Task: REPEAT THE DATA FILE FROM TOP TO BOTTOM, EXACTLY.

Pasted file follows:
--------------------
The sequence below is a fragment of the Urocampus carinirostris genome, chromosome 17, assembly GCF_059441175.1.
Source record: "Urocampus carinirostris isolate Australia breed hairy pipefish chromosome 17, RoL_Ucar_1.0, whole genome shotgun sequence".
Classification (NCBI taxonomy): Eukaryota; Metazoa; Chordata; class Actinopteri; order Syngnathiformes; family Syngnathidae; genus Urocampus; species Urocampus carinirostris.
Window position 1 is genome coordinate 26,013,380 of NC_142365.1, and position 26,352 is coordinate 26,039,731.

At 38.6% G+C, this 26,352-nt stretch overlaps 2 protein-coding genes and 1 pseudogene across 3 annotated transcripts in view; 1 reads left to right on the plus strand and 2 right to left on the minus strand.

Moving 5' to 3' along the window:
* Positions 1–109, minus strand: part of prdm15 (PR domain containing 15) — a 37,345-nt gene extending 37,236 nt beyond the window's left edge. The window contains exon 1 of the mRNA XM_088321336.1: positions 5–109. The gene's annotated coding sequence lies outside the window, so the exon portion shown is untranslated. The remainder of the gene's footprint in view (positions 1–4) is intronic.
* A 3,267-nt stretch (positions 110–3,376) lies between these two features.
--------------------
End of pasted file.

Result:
The sequence below is a fragment of the Urocampus carinirostris genome, chromosome 17, assembly GCF_059441175.1.
Source record: "Urocampus carinirostris isolate Australia breed hairy pipefish chromosome 17, RoL_Ucar_1.0, whole genome shotgun sequence".
Classification (NCBI taxonomy): Eukaryota; Metazoa; Chordata; class Actinopteri; order Syngnathiformes; family Syngnathidae; genus Urocampus; species Urocampus carinirostris.
Window position 1 is genome coordinate 26,013,380 of NC_142365.1, and position 26,352 is coordinate 26,039,731.

At 38.6% G+C, this 26,352-nt stretch overlaps 2 protein-coding genes and 1 pseudogene across 3 annotated transcripts in view; 1 reads left to right on the plus strand and 2 right to left on the minus strand.

Moving 5' to 3' along the window:
* Positions 1–109, minus strand: part of prdm15 (PR domain containing 15) — a 37,345-nt gene extending 37,236 nt beyond the window's left edge. The window contains exon 1 of the mRNA XM_088321336.1: positions 5–109. The gene's annotated coding sequence lies outside the window, so the exon portion shown is untranslated. The remainder of the gene's footprint in view (positions 1–4) is intronic.
* A 3,267-nt stretch (positions 110–3,376) lies between these two features.